[i] Wolfhart Pannenberg and Duane A. Priebe, What Is Man? Contemporary Anthropology in Theological Perspective. (Fortress Press, 1970), 8.

[ii] David Kelsey, Eccentric Existence: A Theological Anthropology (Westminster John Knox Press, 2009), 420.

[iii] Ibid., 422.

[iv] Pannenberg and Priebe, What Is Man?, 36.

[v] Ibid., 13.

[vi] Ibid., 14.

[vii] Jurgen Moltmann, The Coming of God: Christian Eschatology (Fortress Press, 2004), 44.

[viii] Ibid., 45.

[ix] Martin Heidegger and Joan Stambaugh, Sein und Zeit (SUNY Press, 1996), 245.

[x] See Thomas A. Carlson, The Indiscrete Image: Infinitude and Creation of the Human (University Of Chicago Press, 2008).  Here Carlson defends a reading of Heidegger that is unlike the way other postmodern thinkers have interpreted Dasein, like the French phenomenologist Jean-Luc Marion who accuses Heidegger of the “highest kind of idolatry” and anthropomorphism with respect to being-in-the-world in the existentialist sense.

[xi] Moltmann, The Coming of God, 51.

[xii] Ibid., 105.

[xiii] Ibid.

[xiv] Ibid.

[xv] Walter Kasper, The God of Jesus Christ (Crossroad Publishing Company, 1986), 108.

[xvi] Moltmann, The Coming of God, 108.

[xvii] Wolfhart Pannenberg, Human Nature, Election, and History, 1st ed. (Philadelphia: Westminster Press, 1977), 16.

[xviii] Reinhold Niebuhr, The Nature and Destiny of Man Volume II, Human Destiny (Charles Scribner’s Sons, 1964), 47.

[xix] Ibid., 48.

[xx] Ibid., 51.

[xxi] Rudolf Karl Bultmann, Theology of the New Testament; (Scribner, 1967), 7.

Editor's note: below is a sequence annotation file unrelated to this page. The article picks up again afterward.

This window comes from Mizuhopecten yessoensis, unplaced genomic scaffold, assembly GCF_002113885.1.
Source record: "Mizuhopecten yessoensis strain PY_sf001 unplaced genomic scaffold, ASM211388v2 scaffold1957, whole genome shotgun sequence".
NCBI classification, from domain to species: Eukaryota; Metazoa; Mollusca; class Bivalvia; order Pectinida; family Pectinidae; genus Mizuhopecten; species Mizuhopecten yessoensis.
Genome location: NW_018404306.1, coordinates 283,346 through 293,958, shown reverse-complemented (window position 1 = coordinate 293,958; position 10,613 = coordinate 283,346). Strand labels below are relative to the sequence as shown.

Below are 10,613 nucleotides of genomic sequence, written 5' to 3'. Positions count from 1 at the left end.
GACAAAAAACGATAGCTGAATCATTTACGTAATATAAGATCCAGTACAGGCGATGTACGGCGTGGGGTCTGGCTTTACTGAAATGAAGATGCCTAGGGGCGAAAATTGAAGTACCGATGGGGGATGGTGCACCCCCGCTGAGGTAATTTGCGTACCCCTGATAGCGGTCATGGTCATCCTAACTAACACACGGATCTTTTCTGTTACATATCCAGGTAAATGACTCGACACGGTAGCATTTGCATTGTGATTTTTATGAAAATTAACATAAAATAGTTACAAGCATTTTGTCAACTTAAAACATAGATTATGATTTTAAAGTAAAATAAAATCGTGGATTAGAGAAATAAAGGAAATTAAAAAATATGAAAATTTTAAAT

[xxii] Ibid., 9.

[xxiii] Ibid., 20.

[xxiv] Ibid., 21.

[xxv] Moltmann, The Coming of God, 116.

[xxvi] Jurgen Moltmann, The Way of Jesus Christ, 1st ed. (Augsburg Fortress Publishers, 1995), 99.

[xxvii] Timothy Harvie, “Living the future: the kingdom of God in the theologies of Jürgen Moltmann and Wolfhart Pannenberg,” International Journal of Systematic Theology 10, no. 2 (April 1, 2008): 152.

[xxviii] Moltmann, The Coming of God, 27.

[xxix] Richard Bauckham, “Eschatology in The coming of God.,” in God will be all in all (Edinburgh: T & T Clark, 1999), 245.

[xxx] Moltmann, The Coming of God, 10.

[xxxi] Bauckham, “Eschatology in The coming of God.,” 157.

[xxxii] Wolfhart Pannenberg, Theology and the Kingdom of God (Westminster John Knox Pr, 1969), 68.

[xxxiii] Richard B. Hays, The Moral Vision of the New Testament: Community, Cross, New Creation, A Contemporary Introduction to New Testament Ethics, 1st ed. (HarperOne, 1996), 62.  Hays describes Eph 1:22-23 as a mystical meditation on cosmic ecclesiology, which seems consistent with both Pannenberg and Moltmann.

[xxxiv] Thomas F. Torrance, Atonement: The Person and Work of Christ (IVP Academic, 2009), 59.

[xxxv] Ibid.

[xxxvi] Ibid., 60.

[xxxvii] Terrence W. Tilley, The Disciples’ Jesus: Christology As Reconciling Practice (Orbis Books, 2008), 45.

[xxxviii] Ibid., 64.

[xxxix] Moltmann, The Coming of God, 109.

[xl] Hans Kung, Justification (Thomas Nelson & Sons, 1964), 33.